Microfluidics System Integration

Join us on March 5th, 6:00 – 9:00 pm, at Triple Ring Technologies in Newark.

This event is FREE to all participants. We look forward to seeing you there!

Eventbrite - Bay Area Microfluidics Network - Microfluidics System Integration


This event is generously sponsored by:

Details

Time: 6:00 – 9:00pm

Location: Triple Ring Technologies, 39655 Eureka Dr, Newark, CA 94560

Transportation:

Program:

5:30 pm:

6:00 pm:

6:40 pm:

7:00 pm:

8:30pm:

8:45pm:

Speakers

Dr. Rafael Gómez-Sjöberg

Rafael Gómez-Sjöberg obtained a Ph.D. in Electrical and Computer Engineering at Purdue University, where he developed a microfabricated sensor for rapid detection of bacterial contamination in liquid samples. His postdoctoral work at Caltech and Stanford focused on developing a fully automated microfluidics-based cell culture and experimentation system. After this, he led a microfluidics lab in the Engineering Division at Lawrence Berkeley National Laboratory, followed by work at Quanticel Pharmaceuticals (later Celgene Quanticel Research). At Quanticel he designed and built instruments for isolating single cells from very small cell samples and managed a single cell analysis and sequencing platform. Dr. Gómez-Sjöberg is currently Director of Bioengineering at the Chan Zuckerberg Biohub, leading a team that designs and builds custom instrumentation to support internal and external research efforts.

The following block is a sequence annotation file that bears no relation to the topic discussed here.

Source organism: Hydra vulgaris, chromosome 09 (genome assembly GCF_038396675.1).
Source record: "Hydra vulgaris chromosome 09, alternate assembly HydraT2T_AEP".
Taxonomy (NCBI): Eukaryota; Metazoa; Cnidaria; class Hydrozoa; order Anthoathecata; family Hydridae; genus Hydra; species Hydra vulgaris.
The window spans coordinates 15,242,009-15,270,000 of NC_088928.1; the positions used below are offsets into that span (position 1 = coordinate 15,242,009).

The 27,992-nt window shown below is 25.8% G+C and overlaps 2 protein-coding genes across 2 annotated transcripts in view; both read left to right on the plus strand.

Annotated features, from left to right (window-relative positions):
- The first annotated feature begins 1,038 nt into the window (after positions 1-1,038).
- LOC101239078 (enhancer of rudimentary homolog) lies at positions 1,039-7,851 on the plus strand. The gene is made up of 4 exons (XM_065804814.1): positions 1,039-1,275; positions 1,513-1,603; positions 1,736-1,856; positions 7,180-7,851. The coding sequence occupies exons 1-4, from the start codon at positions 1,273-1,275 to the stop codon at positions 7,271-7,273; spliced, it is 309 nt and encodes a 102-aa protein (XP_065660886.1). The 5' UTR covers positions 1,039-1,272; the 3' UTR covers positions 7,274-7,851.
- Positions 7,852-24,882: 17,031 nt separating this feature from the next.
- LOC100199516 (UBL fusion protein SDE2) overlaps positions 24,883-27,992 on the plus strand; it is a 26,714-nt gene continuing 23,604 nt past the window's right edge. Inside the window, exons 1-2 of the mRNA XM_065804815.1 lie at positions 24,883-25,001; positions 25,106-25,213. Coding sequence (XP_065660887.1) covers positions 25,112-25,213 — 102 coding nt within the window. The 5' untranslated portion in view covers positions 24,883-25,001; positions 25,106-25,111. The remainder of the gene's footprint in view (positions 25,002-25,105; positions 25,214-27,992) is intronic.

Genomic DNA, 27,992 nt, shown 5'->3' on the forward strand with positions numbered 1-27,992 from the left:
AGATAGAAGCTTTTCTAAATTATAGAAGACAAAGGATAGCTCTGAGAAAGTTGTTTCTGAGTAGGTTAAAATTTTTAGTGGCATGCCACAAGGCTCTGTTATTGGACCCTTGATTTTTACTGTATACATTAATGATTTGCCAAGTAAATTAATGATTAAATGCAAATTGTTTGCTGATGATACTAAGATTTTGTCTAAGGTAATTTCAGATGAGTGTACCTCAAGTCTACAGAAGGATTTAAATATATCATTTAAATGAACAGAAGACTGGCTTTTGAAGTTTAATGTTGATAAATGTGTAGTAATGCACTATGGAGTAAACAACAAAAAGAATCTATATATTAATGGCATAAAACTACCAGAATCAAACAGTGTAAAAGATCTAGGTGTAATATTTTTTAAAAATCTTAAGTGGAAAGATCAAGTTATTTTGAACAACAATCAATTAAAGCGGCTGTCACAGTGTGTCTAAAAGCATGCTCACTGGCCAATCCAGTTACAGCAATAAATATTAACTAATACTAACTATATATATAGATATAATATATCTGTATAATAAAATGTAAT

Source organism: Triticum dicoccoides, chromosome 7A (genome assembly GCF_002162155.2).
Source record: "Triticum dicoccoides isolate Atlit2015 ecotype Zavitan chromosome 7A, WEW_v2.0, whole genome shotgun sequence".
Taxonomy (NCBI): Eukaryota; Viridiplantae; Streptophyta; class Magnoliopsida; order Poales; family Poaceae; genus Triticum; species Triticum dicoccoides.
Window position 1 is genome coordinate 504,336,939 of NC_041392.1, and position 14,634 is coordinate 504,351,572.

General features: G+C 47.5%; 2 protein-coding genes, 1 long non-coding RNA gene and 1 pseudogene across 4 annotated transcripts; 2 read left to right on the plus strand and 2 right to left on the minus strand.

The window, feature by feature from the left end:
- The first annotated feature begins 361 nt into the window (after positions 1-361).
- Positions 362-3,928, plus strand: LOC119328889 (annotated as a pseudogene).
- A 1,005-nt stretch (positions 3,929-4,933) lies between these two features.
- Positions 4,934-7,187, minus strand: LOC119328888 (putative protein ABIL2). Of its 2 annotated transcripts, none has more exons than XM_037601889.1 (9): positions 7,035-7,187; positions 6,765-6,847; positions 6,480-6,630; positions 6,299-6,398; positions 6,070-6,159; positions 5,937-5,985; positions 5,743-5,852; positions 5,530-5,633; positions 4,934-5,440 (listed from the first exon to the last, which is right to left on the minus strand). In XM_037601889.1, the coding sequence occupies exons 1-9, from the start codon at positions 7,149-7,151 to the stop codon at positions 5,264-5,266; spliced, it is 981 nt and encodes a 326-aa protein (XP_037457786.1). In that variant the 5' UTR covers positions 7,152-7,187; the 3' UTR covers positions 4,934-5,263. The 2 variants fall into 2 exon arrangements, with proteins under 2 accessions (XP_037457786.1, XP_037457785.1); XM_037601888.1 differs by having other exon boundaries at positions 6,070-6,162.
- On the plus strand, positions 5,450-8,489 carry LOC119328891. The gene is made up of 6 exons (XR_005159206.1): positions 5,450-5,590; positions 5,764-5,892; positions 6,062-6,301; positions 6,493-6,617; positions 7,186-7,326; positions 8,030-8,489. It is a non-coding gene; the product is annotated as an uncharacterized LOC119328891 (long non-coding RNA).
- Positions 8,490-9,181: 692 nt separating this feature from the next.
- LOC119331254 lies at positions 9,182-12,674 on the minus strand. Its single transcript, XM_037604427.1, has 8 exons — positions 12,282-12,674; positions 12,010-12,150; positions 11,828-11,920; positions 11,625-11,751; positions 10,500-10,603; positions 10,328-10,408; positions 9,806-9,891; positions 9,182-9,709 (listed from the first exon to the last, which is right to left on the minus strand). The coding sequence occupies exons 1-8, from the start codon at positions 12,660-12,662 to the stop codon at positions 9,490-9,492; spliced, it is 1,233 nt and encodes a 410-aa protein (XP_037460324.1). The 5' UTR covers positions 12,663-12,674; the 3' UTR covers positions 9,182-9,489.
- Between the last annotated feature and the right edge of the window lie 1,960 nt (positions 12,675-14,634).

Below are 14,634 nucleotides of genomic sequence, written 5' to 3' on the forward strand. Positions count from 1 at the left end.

Dr. Tom Soh

Dr. H. Tom Soh is a Professor of Electrical Engineering and Radiology at Stanford University. His laboratory develops synthetic biomaterials and biosensor devices. He earned his B.S. (1992), with a double major in Mechanical Engineering and Materials Science with Distinction from Cornell University and his M.S. (1995) and Ph.D. (1999) in Electrical Engineering from Stanford University. Between 1999 and 2003, he served as a technical manager of MEMS device research group at Bell Laboratories and Agere Systems. Between 2003 and 2015, he was the Ruth Garland Professor at UC-Santa Barbara (UCSB) in the department of Mechanical Engineering and Materials. His lab moved to Stanford in 2015. He is a recipient of numerous awards including MIT Technology Review’s “TR 100” Award, ONR Young Investigator Award, Beckman Young Investigator Award, ALA Innovator Award, NIH Director’s TR01 Award, NIH Edward Nagy Award, Guggenheim Fellowship, and Alexander van Humboldt Fellowship. Dr. Soh is a Chan-Zuckerberg Biohub Investigator, fellow of the American Institute for Medical and Biological Engineering (AIMBE), and member of the National Academy of Inventors (NAI).

Dr. Ricky Spero

Richard Spero is co-founder and CEO of Redbud Labs, where he leads both commercial activities and the company’s systems engineering team. He is a co-inventor of Redbud Posts, a MEMS chip covered with biomimetic cilia. Redbud Posts enable novel methods for fluid processing at the microscale, including pumping, mixing, cell sorting, and analyte isolation. This technology is used by point-of-care diagnostic device developers to improve assay speed, reliability, and performance. Prior to founding Redbud Labs, Dr. Spero earned his PhD in Physics at the University of North Carolina at Chapel Hill, where he studied blood clot rheology and developed novel systems for magnetic manipulation and time-dependent high content screening.